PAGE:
[ the world, the flesh, and the devil ]

 [character creation]

the Trial

Begin by writing a two or three sentence description of a problem. In The World, the Flesh, and the Devil, this problem is called a Trial. It does not make reference to the character being created. An example:

The problem in Nottingham is that with King Richard off crusading in the holy land, the Sheriff has grown corrupt, instituted onerous taxation of the commoners, and created an evil power structure to support his ambition. Bands of lawless men wearing the Sheriff's colors roam the countryside, terrorizing the smallfolk with acts of pillage and rapine.

the Annotations

The next step is to underline significant words or phrases from the Trial, and to annotate them with a sentence or two each, for a total of seven sentences including what you wrote for the Trial. The sentences of the Trial are a very impersonal statement about a problem. The Annotations are what make it personal to the character. In the example above, the player might underline "King Richard" and write the Annotation:

I am the bastard son of the King, and have never felt like he acknowledged me for my loyalty and the way my actions as his bishop have lent stability to the kingdom.

As a general rule, you'll want to write moderately substantial sentences. Both you and the gamemaster will incorporate aspects of your Annotations into narrating conflict resolution outcomes after re-rolls. Underlining "King Richard" and Annotating it with, "I saw him crowned," doesn't give either of you a lot of material for those narrations. More on this in the section on Conflict Resolution.

the Die

The final step is to take a blank six-sider and allocate sides to the World, the Flesh, and the Devil, creating your character's W/F/D die. The way you allocate the sides determines the comparative significance of the three forces in your character's life:

The World is the environment; it's circumstance, causality, and the power of objects.

The Flesh is strength, brainpower, sensuality, and health.

The Devil is alienation, materialism, objectification, and fear.

The only requirement is that you must have at least one World, one Flesh, and one Devil side.

There is no explicit or implied relationship between the nature of a character's Annotations and the allocation of sides to the W/F/D die. You can write Annotations that depict a very physical character and then devote four of the six sides of the W/F/D die to the Devil, placing the character in a personal narrative strongly influenced by matters of the spirit.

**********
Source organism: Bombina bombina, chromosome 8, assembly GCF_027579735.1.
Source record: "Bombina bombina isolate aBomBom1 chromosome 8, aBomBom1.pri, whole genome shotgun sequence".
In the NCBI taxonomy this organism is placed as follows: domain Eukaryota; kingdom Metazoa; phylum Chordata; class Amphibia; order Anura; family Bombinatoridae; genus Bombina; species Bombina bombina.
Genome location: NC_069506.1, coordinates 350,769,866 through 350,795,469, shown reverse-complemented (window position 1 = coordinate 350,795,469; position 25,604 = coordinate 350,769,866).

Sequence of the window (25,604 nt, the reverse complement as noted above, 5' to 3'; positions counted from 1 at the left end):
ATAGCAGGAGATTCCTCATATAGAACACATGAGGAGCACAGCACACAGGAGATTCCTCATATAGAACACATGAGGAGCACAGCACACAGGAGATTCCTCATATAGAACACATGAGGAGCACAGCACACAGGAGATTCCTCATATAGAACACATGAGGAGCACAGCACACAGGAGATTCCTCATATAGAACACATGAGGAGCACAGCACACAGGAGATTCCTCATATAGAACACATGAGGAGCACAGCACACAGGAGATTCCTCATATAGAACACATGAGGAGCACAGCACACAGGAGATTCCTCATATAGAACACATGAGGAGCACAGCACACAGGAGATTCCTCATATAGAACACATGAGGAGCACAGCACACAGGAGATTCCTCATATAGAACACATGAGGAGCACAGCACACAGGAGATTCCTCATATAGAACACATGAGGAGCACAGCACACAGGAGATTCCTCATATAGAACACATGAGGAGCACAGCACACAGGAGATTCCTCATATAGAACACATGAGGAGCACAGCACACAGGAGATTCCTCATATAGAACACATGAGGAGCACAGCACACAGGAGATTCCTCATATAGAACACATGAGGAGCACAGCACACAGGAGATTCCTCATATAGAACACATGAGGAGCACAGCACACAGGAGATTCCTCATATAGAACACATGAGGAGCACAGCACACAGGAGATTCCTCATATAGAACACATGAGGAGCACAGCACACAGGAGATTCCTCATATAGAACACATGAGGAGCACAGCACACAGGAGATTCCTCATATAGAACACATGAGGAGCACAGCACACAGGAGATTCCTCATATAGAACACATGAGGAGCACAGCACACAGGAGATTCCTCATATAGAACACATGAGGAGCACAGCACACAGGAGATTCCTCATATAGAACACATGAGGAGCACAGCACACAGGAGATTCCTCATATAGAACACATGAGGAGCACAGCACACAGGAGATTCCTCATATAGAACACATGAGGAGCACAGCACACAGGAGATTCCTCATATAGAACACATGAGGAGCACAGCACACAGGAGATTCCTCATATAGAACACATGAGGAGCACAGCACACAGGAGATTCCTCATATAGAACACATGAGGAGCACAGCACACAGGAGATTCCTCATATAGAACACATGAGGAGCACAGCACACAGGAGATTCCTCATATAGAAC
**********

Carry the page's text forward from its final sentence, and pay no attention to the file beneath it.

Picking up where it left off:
[conflict resolution]

the GM's dice

The game also requires that the GM have a set of five dice with different allocations of plus and minus symbols on them. The GM should create these dice with a breakdown of plus and minus symbols in black and red as follows:

+ + + + + –
+ + + + –
+ + + – –
+ + – – –
+ – – – – –

Resolving Conflict

When a player has stated intent for the character to do something where the outcome is in question, the GM will give the player one of the conflict resolution dice with the plus and minus symbols on them. Which one depends on his assessment of the difficulty of the situation and the character's ability to accomplish what the player intends. "Average" difficulty is represented by the 2+/4- die.

The player rolls both his W/F/D die and the one the GM gave him. If the result is a Devil+, it means the victory was one in which the character transcended some aspect of the Devil, and the player narrates the outcome. If the result is Flesh-, it's a failure of the flesh and the player narrates the outcome.


If a player isn't satisfied with his dice throw, he can use an Annotation to give himself a re-roll. He must identify which Annotation he's using before re-rolling, and he must throw both the W/F/D die and the plus/minus die. The re-roll itself cannot be re-rolled.

And regardless of whether the result is a failure or a success, the player must incorporate some aspect of the Annotation he used for the re-roll in his narration of the outcome.

In the Character Creation section, players were encouraged to write moderately substantial Annotations. This is because Annotations are not depleted when used for re-rolls, so a player who has written overly simple Annotations might find himself frustrated by the awkwardness of repeatedly needing to use them in narrating re-roll outcomes.

Red Symbols

There are no opposed rolls, and the GM never rolls. However, if a player rolls a red plus or red minus it means the GM narrates the outcome, rather than the player. This give the GM power to introduce bittersweet victories and dramatic, crippling failures.

And if a red plus or minus comes up when a player has used an Annotation to trigger a re-roll, it's the GM that references the Annotation in his narration of the outcome.


Version 1.1
Copyright © 2001 by Paul Czege.